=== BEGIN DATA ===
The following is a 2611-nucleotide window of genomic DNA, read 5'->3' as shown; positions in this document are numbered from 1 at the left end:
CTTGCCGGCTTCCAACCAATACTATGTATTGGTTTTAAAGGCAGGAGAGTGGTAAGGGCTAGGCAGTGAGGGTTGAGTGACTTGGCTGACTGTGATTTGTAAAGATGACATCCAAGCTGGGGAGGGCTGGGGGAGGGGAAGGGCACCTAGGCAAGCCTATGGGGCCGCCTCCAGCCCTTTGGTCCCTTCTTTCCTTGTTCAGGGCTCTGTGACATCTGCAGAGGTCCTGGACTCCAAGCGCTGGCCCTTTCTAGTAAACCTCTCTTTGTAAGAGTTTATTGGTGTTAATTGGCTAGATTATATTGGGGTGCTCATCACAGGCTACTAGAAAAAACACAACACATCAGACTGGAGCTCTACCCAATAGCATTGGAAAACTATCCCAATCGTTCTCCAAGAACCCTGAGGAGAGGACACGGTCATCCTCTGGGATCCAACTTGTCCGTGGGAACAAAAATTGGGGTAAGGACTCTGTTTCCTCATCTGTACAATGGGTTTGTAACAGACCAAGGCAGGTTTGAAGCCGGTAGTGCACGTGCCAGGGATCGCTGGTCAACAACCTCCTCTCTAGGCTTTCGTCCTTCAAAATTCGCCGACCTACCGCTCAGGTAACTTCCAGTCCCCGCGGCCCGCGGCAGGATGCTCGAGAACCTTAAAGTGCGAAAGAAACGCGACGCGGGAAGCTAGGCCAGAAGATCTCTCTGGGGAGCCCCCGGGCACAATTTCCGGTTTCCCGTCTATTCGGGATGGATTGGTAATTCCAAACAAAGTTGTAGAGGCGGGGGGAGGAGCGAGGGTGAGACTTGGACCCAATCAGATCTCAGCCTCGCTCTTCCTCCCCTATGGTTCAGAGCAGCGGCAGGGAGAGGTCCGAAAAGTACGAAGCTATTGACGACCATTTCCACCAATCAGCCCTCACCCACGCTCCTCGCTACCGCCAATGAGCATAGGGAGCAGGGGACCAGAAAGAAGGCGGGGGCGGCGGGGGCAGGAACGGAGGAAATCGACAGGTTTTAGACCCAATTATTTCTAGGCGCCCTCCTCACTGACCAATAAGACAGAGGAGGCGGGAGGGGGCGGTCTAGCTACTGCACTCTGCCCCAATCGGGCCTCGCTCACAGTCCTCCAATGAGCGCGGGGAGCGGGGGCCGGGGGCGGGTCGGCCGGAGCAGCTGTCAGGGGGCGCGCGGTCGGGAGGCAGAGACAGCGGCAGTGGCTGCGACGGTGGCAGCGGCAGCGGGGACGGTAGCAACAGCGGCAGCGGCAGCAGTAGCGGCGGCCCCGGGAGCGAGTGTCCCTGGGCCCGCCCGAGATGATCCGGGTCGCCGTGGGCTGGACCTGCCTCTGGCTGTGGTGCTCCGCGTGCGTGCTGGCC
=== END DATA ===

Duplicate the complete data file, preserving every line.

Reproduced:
The following is a 2611-nucleotide window of genomic DNA, read 5'->3' as shown; positions in this document are numbered from 1 at the left end:
CTTGCCGGCTTCCAACCAATACTATGTATTGGTTTTAAAGGCAGGAGAGTGGTAAGGGCTAGGCAGTGAGGGTTGAGTGACTTGGCTGACTGTGATTTGTAAAGATGACATCCAAGCTGGGGAGGGCTGGGGGAGGGGAAGGGCACCTAGGCAAGCCTATGGGGCCGCCTCCAGCCCTTTGGTCCCTTCTTTCCTTGTTCAGGGCTCTGTGACATCTGCAGAGGTCCTGGACTCCAAGCGCTGGCCCTTTCTAGTAAACCTCTCTTTGTAAGAGTTTATTGGTGTTAATTGGCTAGATTATATTGGGGTGCTCATCACAGGCTACTAGAAAAAACACAACACATCAGACTGGAGCTCTACCCAATAGCATTGGAAAACTATCCCAATCGTTCTCCAAGAACCCTGAGGAGAGGACACGGTCATCCTCTGGGATCCAACTTGTCCGTGGGAACAAAAATTGGGGTAAGGACTCTGTTTCCTCATCTGTACAATGGGTTTGTAACAGACCAAGGCAGGTTTGAAGCCGGTAGTGCACGTGCCAGGGATCGCTGGTCAACAACCTCCTCTCTAGGCTTTCGTCCTTCAAAATTCGCCGACCTACCGCTCAGGTAACTTCCAGTCCCCGCGGCCCGCGGCAGGATGCTCGAGAACCTTAAAGTGCGAAAGAAACGCGACGCGGGAAGCTAGGCCAGAAGATCTCTCTGGGGAGCCCCCGGGCACAATTTCCGGTTTCCCGTCTATTCGGGATGGATTGGTAATTCCAAACAAAGTTGTAGAGGCGGGGGGAGGAGCGAGGGTGAGACTTGGACCCAATCAGATCTCAGCCTCGCTCTTCCTCCCCTATGGTTCAGAGCAGCGGCAGGGAGAGGTCCGAAAAGTACGAAGCTATTGACGACCATTTCCACCAATCAGCCCTCACCCACGCTCCTCGCTACCGCCAATGAGCATAGGGAGCAGGGGACCAGAAAGAAGGCGGGGGCGGCGGGGGCAGGAACGGAGGAAATCGACAGGTTTTAGACCCAATTATTTCTAGGCGCCCTCCTCACTGACCAATAAGACAGAGGAGGCGGGAGGGGGCGGTCTAGCTACTGCACTCTGCCCCAATCGGGCCTCGCTCACAGTCCTCCAATGAGCGCGGGGAGCGGGGGCCGGGGGCGGGTCGGCCGGAGCAGCTGTCAGGGGGCGCGCGGTCGGGAGGCAGAGACAGCGGCAGTGGCTGCGACGGTGGCAGCGGCAGCGGGGACGGTAGCAACAGCGGCAGCGGCAGCAGTAGCGGCGGCCCCGGGAGCGAGTGTCCCTGGGCCCGCCCGAGATGATCCGGGTCGCCGTGGGCTGGACCTGCCTCTGGCTGTGGTGCTCCGCGTGCGTGCTGGCC